Deletions in herpes simplex virus glycoprotein D define nonessential and essential domains

V. Feenstra, M. Hodaie, D. C. Johnson

Research output: Contribution to journalArticlepeer-review

9 Scopus citations


Herpes simplex virus glycoprotein D (gD) is a major component of the virion envelope and infected cell membranes and is essential for virus entry into cells. We have recently shown that gD interacts with a limited number of cell surface receptors which are required for virus penetration into cells. To define domains of gD which are required for aspects of virus replication including receptor binding, deletion mutations of 5 to 14 amino acids were constructed by using oligonucleotide-directed mutagenesis. Plasmids containing mutant genes for gD were assayed for the ability to rescue a recombinant virus, F-gDβ, in which β-galactosidase sequences replace gD-coding sequences. Effects on global folding and posttranslational processing of the molecules were assessed by using a panel of monoclonal antibodies which recognize both continuous and discontinuous epitopes. A region near the amino terminus (residues 7 to 21) of gD which is recognized by monoclonal antibodies able to neutralize herpes simplex virus in the absence of complement was not essential for function. In addition, virtually all of the cytoplasmic domain of gD and an extracellular domain close to the membrane were dispensable. In constrast, deletion mutations in the central region of the molecule, save for one exception, led to alterations in global folding of the molecule and maturation of the protein was inhibited.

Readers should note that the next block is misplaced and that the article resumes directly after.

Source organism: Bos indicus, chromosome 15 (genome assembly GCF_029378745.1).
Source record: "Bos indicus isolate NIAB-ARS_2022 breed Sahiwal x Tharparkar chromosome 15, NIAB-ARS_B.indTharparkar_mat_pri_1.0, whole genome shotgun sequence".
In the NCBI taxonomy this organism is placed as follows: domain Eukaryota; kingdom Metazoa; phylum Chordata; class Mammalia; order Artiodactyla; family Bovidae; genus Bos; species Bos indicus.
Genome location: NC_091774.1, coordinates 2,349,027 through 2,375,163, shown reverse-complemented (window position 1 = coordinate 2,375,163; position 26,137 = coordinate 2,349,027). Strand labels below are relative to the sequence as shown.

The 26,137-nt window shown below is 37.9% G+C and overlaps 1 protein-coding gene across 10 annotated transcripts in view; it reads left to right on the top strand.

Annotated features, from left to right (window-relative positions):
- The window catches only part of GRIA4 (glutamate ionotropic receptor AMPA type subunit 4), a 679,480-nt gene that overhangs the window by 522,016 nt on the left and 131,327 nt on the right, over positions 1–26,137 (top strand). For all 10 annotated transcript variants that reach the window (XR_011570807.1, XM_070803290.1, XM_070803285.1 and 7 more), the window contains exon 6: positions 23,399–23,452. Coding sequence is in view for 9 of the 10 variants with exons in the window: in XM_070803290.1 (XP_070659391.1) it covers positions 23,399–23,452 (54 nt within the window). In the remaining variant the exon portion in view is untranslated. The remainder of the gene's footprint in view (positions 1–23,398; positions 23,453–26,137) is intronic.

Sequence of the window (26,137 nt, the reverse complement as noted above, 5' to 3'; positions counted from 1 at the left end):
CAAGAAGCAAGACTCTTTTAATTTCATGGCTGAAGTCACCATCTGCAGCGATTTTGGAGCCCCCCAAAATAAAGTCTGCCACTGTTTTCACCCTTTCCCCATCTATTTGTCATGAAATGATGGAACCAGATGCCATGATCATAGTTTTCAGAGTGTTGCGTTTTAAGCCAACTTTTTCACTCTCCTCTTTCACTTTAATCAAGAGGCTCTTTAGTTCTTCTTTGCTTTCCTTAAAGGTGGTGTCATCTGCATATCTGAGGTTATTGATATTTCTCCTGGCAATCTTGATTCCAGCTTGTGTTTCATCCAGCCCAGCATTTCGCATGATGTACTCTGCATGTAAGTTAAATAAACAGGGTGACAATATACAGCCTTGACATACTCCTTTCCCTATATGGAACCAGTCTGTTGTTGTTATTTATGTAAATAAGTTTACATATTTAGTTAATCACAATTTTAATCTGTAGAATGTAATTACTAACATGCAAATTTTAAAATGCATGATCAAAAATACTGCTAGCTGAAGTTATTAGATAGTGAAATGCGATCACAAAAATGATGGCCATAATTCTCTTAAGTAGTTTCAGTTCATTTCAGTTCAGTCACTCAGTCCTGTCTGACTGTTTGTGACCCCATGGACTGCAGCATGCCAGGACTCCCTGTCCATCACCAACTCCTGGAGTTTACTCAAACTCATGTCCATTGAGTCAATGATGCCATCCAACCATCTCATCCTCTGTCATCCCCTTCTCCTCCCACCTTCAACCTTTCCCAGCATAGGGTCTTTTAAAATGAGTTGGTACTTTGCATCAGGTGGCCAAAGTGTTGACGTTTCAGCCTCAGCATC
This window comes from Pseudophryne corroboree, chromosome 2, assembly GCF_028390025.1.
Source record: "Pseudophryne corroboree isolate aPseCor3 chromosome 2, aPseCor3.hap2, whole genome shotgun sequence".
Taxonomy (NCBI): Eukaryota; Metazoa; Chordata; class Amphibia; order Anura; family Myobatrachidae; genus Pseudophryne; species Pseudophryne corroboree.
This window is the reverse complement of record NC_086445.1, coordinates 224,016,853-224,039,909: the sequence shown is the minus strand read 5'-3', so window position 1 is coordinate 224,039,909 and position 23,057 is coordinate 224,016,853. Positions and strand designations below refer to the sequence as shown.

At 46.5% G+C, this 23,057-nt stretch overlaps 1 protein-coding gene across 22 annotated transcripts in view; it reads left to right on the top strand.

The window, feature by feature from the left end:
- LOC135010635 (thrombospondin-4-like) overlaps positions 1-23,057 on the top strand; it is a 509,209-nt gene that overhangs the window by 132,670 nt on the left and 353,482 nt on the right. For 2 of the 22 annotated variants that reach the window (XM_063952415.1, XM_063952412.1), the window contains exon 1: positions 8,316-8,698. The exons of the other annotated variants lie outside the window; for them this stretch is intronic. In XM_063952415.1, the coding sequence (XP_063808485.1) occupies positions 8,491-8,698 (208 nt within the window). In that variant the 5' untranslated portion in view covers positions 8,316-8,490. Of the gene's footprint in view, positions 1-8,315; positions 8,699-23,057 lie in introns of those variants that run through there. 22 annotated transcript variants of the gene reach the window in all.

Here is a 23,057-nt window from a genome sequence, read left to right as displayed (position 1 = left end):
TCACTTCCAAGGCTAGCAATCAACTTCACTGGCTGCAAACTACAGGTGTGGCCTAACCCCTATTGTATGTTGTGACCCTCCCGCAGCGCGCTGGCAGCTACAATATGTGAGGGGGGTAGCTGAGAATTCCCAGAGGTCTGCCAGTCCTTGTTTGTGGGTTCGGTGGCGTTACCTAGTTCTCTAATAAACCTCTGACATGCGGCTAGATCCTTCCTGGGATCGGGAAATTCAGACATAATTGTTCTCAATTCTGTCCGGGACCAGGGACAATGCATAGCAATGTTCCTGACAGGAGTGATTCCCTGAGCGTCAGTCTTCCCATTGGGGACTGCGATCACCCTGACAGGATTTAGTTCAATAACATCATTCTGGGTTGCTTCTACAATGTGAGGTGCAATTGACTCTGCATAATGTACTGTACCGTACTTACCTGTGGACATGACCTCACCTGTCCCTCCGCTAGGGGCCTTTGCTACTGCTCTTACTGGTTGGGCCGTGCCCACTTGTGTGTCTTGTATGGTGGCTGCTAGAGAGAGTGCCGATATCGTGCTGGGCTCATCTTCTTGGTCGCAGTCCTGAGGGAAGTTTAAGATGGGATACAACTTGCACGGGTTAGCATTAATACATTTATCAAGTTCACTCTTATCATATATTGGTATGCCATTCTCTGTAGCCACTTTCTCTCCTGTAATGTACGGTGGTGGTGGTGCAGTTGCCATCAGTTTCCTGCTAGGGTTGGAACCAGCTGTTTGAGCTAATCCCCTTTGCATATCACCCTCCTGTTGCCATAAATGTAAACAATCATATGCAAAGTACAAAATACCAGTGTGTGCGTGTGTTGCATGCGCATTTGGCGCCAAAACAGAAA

Original languageEnglish (US)
Pages (from-to)2096-2102
Number of pages7
JournalJournal of virology
Issue number5
StatePublished - 1990
Externally publishedYes

ASJC Scopus subject areas

  • Microbiology
  • Immunology
  • Insect Science
  • Virology


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